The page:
We built the a test version of a wheeled shooter this summer with Andymark 8" wheels, and VEX clamping gearboxes. See here: https://goo.gl/photos/hjbNw8vYjDLF34nG9. After a bit of iteration (added a second stage, and reduced compression to only about 1") we got it shooting about 75 ft. There’s still a bit of work to do before we can mount it on a robot (and I think we can tweak it to shoot further) but we might use the test version as-is as a “T-shirt mortar” into the stands at this fall’s STEMley Cup
For something like this, it would probably be a lot better and cheaper to buy some Brushless outrunners and brushless ESC’s rather than try to keep to FRC legal parts only. Your spinning a flywheel in one direction at highspeed so it’s basically perfect to be made Brushless.
It really wouldn’t, though. Even assuming they don’t reuse old parts, a CIM is $27 and a Spark is like $45, which together is comparable to or cheaper than a 12V 300W brushless motor. You can get non-reversible PWM speed controllers for brushed motors for less than the cost of common FRC reversible controllers.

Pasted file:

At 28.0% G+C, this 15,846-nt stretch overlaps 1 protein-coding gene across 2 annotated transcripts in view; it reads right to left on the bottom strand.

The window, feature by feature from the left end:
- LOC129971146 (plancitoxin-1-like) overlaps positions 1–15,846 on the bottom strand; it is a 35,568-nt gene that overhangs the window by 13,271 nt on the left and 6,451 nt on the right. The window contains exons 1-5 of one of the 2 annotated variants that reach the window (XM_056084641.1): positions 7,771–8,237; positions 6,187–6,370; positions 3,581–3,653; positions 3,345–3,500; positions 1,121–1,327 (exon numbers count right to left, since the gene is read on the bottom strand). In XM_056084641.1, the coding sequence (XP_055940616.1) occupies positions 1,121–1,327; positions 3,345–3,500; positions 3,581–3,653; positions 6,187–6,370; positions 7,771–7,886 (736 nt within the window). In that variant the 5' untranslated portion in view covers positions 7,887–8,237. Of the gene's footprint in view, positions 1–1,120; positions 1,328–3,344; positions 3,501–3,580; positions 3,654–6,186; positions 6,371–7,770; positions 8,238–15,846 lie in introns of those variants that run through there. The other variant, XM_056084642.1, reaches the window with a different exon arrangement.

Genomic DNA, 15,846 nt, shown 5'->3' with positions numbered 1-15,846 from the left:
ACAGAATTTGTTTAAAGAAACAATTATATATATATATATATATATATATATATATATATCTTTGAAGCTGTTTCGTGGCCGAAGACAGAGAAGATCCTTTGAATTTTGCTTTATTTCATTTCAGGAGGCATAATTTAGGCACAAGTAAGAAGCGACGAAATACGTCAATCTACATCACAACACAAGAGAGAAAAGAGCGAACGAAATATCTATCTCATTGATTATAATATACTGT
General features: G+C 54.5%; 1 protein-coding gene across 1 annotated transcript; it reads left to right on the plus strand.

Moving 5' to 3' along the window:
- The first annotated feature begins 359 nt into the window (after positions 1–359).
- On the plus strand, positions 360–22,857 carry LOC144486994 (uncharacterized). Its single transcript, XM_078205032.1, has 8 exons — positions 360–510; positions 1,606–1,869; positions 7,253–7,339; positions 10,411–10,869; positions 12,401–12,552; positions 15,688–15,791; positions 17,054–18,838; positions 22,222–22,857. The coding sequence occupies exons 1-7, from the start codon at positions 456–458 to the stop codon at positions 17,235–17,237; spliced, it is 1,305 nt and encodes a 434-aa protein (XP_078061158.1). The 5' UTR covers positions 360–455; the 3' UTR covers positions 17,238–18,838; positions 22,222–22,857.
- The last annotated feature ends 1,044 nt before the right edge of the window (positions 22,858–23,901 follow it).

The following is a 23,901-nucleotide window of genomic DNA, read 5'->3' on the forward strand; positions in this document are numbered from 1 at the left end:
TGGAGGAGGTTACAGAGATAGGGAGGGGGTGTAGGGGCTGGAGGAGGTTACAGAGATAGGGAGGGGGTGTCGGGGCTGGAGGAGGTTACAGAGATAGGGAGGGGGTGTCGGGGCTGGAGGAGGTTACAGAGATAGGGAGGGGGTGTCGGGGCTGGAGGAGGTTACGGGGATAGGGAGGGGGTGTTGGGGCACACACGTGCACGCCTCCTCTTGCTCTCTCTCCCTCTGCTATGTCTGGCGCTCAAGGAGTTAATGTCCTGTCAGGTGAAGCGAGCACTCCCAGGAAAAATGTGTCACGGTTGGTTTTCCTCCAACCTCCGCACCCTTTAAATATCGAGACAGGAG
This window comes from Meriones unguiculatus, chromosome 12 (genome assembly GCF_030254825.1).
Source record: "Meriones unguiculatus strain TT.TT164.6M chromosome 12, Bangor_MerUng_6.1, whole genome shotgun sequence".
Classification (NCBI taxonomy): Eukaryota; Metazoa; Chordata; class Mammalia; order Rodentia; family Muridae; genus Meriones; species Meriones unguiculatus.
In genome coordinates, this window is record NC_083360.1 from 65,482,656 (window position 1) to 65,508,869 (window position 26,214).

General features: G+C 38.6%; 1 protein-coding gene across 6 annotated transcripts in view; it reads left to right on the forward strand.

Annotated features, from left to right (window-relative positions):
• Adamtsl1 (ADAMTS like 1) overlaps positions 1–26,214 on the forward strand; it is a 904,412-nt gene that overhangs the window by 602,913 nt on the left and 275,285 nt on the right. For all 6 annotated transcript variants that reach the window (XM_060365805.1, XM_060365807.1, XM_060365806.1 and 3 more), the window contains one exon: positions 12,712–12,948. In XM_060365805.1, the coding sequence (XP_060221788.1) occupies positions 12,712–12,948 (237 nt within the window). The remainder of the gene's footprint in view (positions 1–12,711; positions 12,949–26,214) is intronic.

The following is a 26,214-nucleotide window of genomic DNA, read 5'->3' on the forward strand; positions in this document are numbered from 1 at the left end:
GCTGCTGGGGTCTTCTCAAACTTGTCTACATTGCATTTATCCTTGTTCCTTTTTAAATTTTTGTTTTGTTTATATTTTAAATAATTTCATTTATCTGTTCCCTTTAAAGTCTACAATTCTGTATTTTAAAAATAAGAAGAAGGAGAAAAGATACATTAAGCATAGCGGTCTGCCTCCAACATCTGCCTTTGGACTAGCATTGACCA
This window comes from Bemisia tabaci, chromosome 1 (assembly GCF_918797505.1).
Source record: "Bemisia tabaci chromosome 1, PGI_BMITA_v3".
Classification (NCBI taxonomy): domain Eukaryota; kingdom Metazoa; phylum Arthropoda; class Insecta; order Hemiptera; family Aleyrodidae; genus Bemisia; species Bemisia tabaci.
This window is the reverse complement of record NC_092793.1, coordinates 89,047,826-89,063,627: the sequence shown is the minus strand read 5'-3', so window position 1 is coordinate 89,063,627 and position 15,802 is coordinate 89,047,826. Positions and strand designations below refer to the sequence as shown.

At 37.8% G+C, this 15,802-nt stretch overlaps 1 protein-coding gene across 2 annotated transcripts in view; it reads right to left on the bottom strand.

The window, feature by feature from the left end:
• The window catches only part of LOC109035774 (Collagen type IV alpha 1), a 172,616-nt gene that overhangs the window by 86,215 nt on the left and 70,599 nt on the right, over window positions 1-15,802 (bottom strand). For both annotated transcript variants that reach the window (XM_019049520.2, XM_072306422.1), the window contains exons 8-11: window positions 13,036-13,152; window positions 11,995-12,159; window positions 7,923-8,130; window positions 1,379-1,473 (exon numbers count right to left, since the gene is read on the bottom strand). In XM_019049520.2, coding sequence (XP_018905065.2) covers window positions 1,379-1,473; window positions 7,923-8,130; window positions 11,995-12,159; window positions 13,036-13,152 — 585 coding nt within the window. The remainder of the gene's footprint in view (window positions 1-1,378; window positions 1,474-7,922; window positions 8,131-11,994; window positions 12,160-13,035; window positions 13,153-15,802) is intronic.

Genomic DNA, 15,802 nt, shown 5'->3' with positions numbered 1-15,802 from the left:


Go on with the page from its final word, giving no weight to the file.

Edit: I didn’t see they were feeding the CIM through a VP, which I honestly think they could skip if they wanted and just cantilever the wheels off CIM shafts with hex adapters. Kind of sketchy but it would be fine for an offseason robot.
I’m gonna ignore the cost argument. But I’d have concerns if your shooter wheels had any significant mass. There’d likely be some reconfiguring of the ESC required to get it working without starting a small fire.
DC motors can be abused and, given how students tend to do things, that’s a good thing. I’d stick with maybe some 550 motors and appropriate VP gearboxes if required.
We (the two of us, no longer our team ) have achieved 60-70ft running 6" Colsons directly off MiniCIMs. Compression is a huge factor. Refer to this thread for more information:
Video should be up soon, since we’ll be at Maker Faire NY this weekend.
See you there! Will be very interested to see what you built in action.
Took a bit but here is ours, you cannot see where the t-shirt lands but it is about 115 feet away. The front two wheels are each powered by a CIM and the belts in the back are each powered by a Mini CIM. We couldn’t keep testing because we lost the key to one of the mini-CIMs and don’t have any extras
One of several videos from Maker Faire. We estimate about 70ft in the air. The compression of the shirt is very important (our best shots were made with very tightly rolled shirts).